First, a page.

Linda has been weaving for fifty years, learning to weave as a child from her mother (also a member of Complex Weavers). She has always been fascinated with pattern and block designs, finding ways to maximize both on four shafts before moving on to multi-shaft looms. For the last 20-plus years, she has been exploring the interaction of color and structure to develop increasingly complex designs, with the assistance of Fiberworks and Photoshop software. She shares her findings through teaching, participation in two CW study groups (Double Weave and Fabric Design), and contributing articles to the CW Journal.
Barbara Setsu Pickett, Associate Professor Emerita, Department of Art, University of Oregon, focuses on velvet weaving, Jacquard weaving, shibori and book arts. She researched velvet weaving techniques at ateliers in Italy, France, England, Spain, Turkey, Japan, China, India, and Uzbekistan. She has received awards from NEA, Fulbright, Institute of Turkish Studies, Gladys Krieble Delmas Foundation, Rockefeller Foundation, Asian Art Museum San Francisco, and University of Oregon Summer Research. Since 2005, she and her son Michael Pickett have created highly textured scarves as Mihara Shibori Studio. They have taught workshops in Korea and Turkey and the USA.
Sally Orgren has exhibited, won awards, and written about weaving and related topics throughout her 30-plus years of producing fiber art. Sally belongs to four local guilds and is a member of Cross Country Weavers. Since 2014, Sally has been the Managing Editor of Shuttle Spindle & Dyepot, a publication produced by the Handweavers Guild of America, Inc. (HGA).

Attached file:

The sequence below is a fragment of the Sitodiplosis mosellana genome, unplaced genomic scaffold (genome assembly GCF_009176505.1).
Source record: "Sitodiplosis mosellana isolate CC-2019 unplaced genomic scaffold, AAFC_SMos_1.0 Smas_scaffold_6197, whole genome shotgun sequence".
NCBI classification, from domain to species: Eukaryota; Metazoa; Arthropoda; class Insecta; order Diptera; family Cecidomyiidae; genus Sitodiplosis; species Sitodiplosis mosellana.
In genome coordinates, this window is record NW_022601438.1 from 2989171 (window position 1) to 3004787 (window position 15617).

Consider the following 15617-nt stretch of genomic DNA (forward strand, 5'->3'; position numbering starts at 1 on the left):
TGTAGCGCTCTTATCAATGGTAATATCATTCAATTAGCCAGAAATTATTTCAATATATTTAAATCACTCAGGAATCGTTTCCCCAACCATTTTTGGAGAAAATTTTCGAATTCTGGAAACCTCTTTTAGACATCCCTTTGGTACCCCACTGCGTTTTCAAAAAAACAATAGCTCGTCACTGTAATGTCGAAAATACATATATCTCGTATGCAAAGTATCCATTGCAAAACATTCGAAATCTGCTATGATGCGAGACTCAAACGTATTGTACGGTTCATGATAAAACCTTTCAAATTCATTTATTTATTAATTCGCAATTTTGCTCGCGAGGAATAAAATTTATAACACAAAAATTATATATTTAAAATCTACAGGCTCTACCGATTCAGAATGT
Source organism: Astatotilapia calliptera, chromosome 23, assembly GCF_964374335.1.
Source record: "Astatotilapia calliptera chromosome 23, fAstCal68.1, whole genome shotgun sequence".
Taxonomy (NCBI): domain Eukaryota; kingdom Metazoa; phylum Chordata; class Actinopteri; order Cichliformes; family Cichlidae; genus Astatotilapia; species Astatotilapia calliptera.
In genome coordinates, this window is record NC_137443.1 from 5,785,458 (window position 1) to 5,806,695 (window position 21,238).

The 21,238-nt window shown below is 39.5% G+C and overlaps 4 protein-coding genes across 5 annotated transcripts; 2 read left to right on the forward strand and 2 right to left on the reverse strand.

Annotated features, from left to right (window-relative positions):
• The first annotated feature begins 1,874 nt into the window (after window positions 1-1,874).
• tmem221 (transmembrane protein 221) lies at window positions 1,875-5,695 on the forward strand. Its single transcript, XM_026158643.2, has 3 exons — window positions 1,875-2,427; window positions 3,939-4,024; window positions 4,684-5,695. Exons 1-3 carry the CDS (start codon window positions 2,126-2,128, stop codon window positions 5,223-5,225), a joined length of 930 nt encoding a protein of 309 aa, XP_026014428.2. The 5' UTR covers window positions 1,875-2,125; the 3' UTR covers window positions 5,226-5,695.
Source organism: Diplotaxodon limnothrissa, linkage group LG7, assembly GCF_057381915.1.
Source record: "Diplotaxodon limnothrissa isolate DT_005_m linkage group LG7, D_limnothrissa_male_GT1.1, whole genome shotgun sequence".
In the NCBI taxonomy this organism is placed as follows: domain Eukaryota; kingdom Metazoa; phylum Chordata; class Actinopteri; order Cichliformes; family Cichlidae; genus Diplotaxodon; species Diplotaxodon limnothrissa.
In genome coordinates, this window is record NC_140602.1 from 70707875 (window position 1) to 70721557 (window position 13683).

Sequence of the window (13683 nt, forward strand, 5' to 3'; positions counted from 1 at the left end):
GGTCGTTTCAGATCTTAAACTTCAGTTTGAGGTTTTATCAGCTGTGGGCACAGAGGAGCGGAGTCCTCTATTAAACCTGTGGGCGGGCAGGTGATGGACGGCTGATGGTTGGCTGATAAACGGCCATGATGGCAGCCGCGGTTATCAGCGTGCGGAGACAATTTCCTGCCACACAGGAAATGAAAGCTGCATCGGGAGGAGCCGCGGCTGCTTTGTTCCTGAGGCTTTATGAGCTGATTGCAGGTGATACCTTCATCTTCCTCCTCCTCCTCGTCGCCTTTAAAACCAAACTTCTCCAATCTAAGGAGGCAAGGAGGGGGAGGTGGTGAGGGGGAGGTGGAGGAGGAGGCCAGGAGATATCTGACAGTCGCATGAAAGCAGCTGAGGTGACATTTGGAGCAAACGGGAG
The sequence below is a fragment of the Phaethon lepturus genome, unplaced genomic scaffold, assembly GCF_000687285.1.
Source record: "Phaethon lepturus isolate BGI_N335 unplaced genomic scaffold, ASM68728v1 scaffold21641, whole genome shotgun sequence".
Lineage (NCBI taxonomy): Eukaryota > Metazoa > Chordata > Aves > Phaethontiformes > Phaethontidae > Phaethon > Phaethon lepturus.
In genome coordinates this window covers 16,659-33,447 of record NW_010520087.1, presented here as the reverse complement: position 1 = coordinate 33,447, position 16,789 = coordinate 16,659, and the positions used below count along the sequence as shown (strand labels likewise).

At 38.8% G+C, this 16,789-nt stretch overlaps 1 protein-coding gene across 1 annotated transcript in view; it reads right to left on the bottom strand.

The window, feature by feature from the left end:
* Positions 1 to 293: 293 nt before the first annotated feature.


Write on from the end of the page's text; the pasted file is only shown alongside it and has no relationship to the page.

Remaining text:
Phyllis Miller has been weaving since 1970. She is largely self-taught but has been a weavers guild member ever since 1977 in different locations, so she’s attended many workshops, conferences and Convergences. Presently, she has her original 4-shaft Leclerc, an 8-shaft Baby Wolf and a 12-shaft Leclerc Dorothy loom.
She has been published in Handwoven’s Design Collection 15, Handwoven JF1992, and Handwoven ND2021, where her woven sashiko-style project and inspiration articles feature two patterns from her sashiko samples collection.
She has had extensive experience teaching adults both in person and online.
Molly McLaughlin fell in love with weaving at a large fiber market in 1992. This visit started a thirty-year journey to develop the weaving and dyeing skills she needed to fully express her visual imagery. Nowadays, Molly runs an active weaving studio in Western Massachusetts where she produces commissioned work for private collections, as well as selling her work in national craft shows.